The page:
"It's the first presidential campaign button with a marijuana leaf," says Steve Kubby, grinning ear to ear. He whips out a tiny Kubby '08 pin with red letters pasted onto a familiar green leaf. Alabama political operator Steve Gordon, the suddenly controversial (after selling his Third Party Watch website to longtime GOP direct-mail activist Richard Viguerie) former Libertarian Party political director who's working for presumed frontrunner Bob Barr, takes the pin and thanks him. "I know you can't wear it," says Kubby, "but take it as souvenir."
Fluorescent yellow "Kubby 2008: Let Freedom Grow" signs have sprung up in Denver over the past 24 hours, at the beginning of the LP's most high-profile gathering in years. Kubby, a medical marijuana activist who has staged various battles with California and federal authorities, has been hobbled during this ripe year for Libertarians by an adrenal cancer that has taken a serious toll on him. "I raised travel funds, and then he couldn't travel," laments Kubby organizer and blogger Thomas Knapp. "If he'd been able to campaign, he'd be in Mary Ruwart's position right now." That is, Knapp argues, Kubby would be the preferred candidate of the LP's radical bloc.
As the convention fills up−almost 600 delegates have registered now, more than 250 of them on Friday−it's becoming clearer that this is not a Bob Barr coronation. Delegates are tolerant people who can sit through a pointless convention floor vote or a ramble from longshot Daniel Imperato, but they prefer to hear from candidates who say what they really think. Kubby and Ruwart do that.
On Friday morning, Kubby happily recalled the "Libertarians for Truth" forum, where Democrat-turned-Libertarian presidential candidate Mike Gravel asked an audience to consider cases when military force was necessary, and received a sour reception. Kubby and Ruwart, on the other hand, smacked the question out of the park. “There is no ethical argument to support government's use of force,” Kubby said to zealous applause. As Ruwart patiently explained how libertarian philosophy negated Gravel's answer, Kubby grinned. When she finished, he gave her a friendly pat on the back.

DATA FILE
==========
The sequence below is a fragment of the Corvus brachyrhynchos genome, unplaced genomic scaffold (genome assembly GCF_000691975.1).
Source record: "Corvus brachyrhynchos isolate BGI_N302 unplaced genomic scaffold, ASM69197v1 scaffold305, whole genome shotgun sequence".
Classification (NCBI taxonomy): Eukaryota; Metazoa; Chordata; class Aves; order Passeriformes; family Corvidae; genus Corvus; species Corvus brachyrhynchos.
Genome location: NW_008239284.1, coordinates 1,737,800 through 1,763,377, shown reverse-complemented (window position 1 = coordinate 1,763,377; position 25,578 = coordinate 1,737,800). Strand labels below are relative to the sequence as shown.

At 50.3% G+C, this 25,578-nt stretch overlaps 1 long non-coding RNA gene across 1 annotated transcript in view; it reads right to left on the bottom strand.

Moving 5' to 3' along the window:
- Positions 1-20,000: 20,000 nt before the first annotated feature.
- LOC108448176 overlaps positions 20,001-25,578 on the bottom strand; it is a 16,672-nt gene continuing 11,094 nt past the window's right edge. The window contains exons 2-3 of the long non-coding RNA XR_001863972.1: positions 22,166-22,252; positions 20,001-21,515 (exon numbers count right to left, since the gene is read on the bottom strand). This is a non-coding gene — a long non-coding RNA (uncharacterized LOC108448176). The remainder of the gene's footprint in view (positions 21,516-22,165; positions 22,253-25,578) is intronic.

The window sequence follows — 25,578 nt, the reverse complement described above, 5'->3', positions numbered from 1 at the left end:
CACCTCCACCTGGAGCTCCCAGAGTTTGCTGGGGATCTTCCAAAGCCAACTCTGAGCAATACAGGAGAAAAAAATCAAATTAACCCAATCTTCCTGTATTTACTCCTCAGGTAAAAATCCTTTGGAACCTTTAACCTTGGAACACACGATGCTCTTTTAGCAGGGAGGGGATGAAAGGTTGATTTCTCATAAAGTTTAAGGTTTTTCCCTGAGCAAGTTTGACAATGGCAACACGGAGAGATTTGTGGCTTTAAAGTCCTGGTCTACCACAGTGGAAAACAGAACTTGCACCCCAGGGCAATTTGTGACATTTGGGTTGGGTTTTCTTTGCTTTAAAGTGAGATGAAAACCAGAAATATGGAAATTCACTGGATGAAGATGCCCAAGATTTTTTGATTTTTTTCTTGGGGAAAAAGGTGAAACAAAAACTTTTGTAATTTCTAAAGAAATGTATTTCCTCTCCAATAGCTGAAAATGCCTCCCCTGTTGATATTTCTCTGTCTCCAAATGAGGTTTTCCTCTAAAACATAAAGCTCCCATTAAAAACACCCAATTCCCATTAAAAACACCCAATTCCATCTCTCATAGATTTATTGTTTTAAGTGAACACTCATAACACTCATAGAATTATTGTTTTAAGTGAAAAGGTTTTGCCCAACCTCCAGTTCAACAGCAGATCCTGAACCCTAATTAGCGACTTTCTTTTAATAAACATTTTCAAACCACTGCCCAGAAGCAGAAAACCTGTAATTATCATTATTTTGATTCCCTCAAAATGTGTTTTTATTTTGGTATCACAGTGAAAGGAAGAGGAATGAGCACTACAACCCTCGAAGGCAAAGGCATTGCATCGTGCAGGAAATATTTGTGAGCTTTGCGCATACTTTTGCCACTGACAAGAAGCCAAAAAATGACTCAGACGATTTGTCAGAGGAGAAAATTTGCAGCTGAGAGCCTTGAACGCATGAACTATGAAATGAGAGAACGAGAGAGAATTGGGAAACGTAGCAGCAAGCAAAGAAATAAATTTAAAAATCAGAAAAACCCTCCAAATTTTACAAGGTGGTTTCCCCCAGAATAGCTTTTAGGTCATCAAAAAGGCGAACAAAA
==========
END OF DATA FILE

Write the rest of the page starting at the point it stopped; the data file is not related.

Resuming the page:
Kubby's alliance with Ruwart is the single most direct threat to a Barr nomination−the outcome that most outside media still think is assured. A motion to make it harder to participate in Saturday's "C-SPAN debate" failed, making it easier for the two radical candidates to share support and propel each other into the fray. If Kubby has a surplus of debate tokens (candidates need tokens from 10% of delegates to participate), he'll give them to Ruwart; she'll do the same if the situation's reversed. If one of the campaign is falling short and the other's on the bubble for the nomination, the struggling campaign will endorse the surging one.
Knowing this, you'd think that the radical caucus would be confident. It isn't. The whiff of a Barr conspiracy permeates radical meetings. Late Friday, every campaign except Barr's gathered for an unofficial, un-televised debate. Nearly 200 people, most of them delegates, spilled in and out of the smallish venue and cheered as Mike Gravel took a wholly un-Barrish position on immigration (no border walls for him) and Kubby thwacked the frontrunner for his PATRIOT Act vote back in 2001. Outside, Kubby supporters speculated that Barr was hoarding tokens that he'd never use for the debate. He's skipped every previous debate, the theory went, so why participate in that one? (Barr's people were flabbergasted by this: "We'd go to all this effort and forfeit the debate?")